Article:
Although research suggests that large-bodied animals may have functionally unique ecological roles, it is not clear how exactly their extirpation or decline will affect ecosystems. Such animals, however, are more vulnerable to extinction due to anthropogenic pressures like habitat modification and poaching. The elephant is the largest terrestrial animal and is represented by two species– the African and the Asian elephants. Asian elephants (Elephas maximus) currently occupy a small proportion of their historic range and are considered ‘Endangered’ because of massive reductions in their number. As these declines continue rapidly, it is imperative to assess how the decrease in Asian elephant populations will affect biodiversity and ecological processes. This study aims to do so through the lens of seed dispersal ecology.

Seed dispersal, driving regeneration and recruitment of tree species, is critical for the maintenance of biodiversity. Most tropical tree species are dependent on fruit-eating animals for their seed dispersal. The loss of African elephants is known to cause significant changes in the recruitment of many plant species. Fewer studies though have been conducted on frugivory and seed dispersal by their Asian counterparts. While no obligate fruit-elephant relationship has been documented yet for Asian elephants, fruit species that are preferentially consumed by them (relative consumption greater than relative availability) may be more adversely impacted by elephant population declines. However, there is no information on fruit species prefered by Asian elephants. Additionally, the impact of the decline of Asian elephants on the dispersal of plant species in their habitats is yet to be empirically evaluated. 
The project currently underway at the Buxa Tiger Reserve, West Bengal, will
  • Identify fruit species which are consumed, preferred and dispersed by elephants.
  • Assess- age class distribution (seedlings, saplings, poles and trees) of elephant-preferred fruit species across differing elephant densities.
  • Examine seedling recruitment patterns of elephant-preferred fruit species across varying densities of elephants.
  • Assess if elephant-dispersed fruit species are dispersed by other frugivores and if species richness and abundance of seedlings are functions of elephant densities.
In doing so, the study will examine how the role of elephants is affected as seed dispersers with declines in their populations. Identification of plant species preferentially consumed by Asian elephants will further aid in devising management actions wherein their ranging can be restricted within Protected Areas by planting more of these species and thereby reducing conflict with humans. This study will also enable us to identify other frugivores which may be important for the seed dispersal of certain plant species, especially in the absence of elephants. Finally, by disseminating the results of this study to the Forest Department personnel and local residents, awareness will be generated regarding the functional loss of elephants and conservation practitioners can use this information to devise strategies not just to prevent the absolute extinction of elephants but their functional extinction as well.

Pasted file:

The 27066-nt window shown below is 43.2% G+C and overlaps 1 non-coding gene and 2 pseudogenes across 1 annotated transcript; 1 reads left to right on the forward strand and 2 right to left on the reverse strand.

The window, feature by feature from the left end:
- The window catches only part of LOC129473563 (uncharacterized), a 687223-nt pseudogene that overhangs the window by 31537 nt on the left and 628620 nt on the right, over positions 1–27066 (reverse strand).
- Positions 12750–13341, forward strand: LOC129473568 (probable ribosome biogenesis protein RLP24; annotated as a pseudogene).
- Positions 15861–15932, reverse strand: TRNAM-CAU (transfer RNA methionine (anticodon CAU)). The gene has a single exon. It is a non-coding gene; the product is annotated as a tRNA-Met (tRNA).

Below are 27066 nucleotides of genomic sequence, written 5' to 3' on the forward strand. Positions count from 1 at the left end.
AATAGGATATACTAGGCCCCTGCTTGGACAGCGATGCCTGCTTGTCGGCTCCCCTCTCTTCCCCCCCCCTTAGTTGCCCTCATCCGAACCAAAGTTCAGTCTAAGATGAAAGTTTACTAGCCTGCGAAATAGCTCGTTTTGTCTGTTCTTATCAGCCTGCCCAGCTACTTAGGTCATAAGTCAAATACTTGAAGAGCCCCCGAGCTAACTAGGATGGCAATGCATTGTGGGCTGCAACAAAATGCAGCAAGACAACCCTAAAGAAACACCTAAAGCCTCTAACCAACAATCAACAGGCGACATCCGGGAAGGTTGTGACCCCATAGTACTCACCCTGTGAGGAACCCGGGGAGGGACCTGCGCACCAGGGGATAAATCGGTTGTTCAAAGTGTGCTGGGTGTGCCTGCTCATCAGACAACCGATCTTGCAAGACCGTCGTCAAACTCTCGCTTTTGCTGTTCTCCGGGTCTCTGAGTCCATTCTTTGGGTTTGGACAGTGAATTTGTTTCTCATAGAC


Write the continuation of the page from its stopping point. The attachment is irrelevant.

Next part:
In Fond Memory
Christopher Davidson
(1944-2022), Boise, Idaho
A friend and supporter of ATREE, Dr. Christopher Davidson passed away on August 29th at the age of 79. Chris had a Ph.D. in Botany at the Claremont Graduate University in California. And later, he served as a curator at the Los Angeles Natural History Museum.
As a passionate botanist, conservationist, and philanthropist who enjoyed traveling worldwide to document flowering plants, Chris started the Idaho Botanical Garden in the 1980s. Flora of the world, a highly ambitious, personally funded project to document and photograph all flowering plant families in their native habitat, is one of his notable contributions.
Chris accumulated tremendous information on 481 plant families that are now freely available to the public. His quest to document the plant diversity took him to nearly 50 countries, to many of the world's biodiversity hotspots, and important mountain systems such as Chimborazo in Ecuador to the eastern Himalayas. R. Ganesan and Sandeep Sen from ATREE had the privilege to join Chris for a week-long exploration trip to the Alpine and Subalpine zones of the Eastern Himalayan state of Sikkim in 2019 summer. From his observations and extensive travel worldwide, Chris had a story to tell for each plant species they encountered.
Chris greatly differed in his approach and has an unfathomable knowledge of subjects ranging from taxonomy, geography, genomics, and biogeography to culture and history. Though out our trip to the Himalayas, Chris discussed the importance of conservation education and capacity building for students in tropical countries.
He generously supported ATREE's initiative to document the biological diversity in India. With his death, we lost a botanist with excellent knowledge and a light-hearted persona who was always willing to support research initiatives and conservation activities.
Our condolence goes to Sharon Davidson, who traveled with Chris and supported her husband in his pursuit to discover and document flowering plants.
In his honor, ATREE plans to set up a Chris Davidson Research Fellowship for Ph.D. students.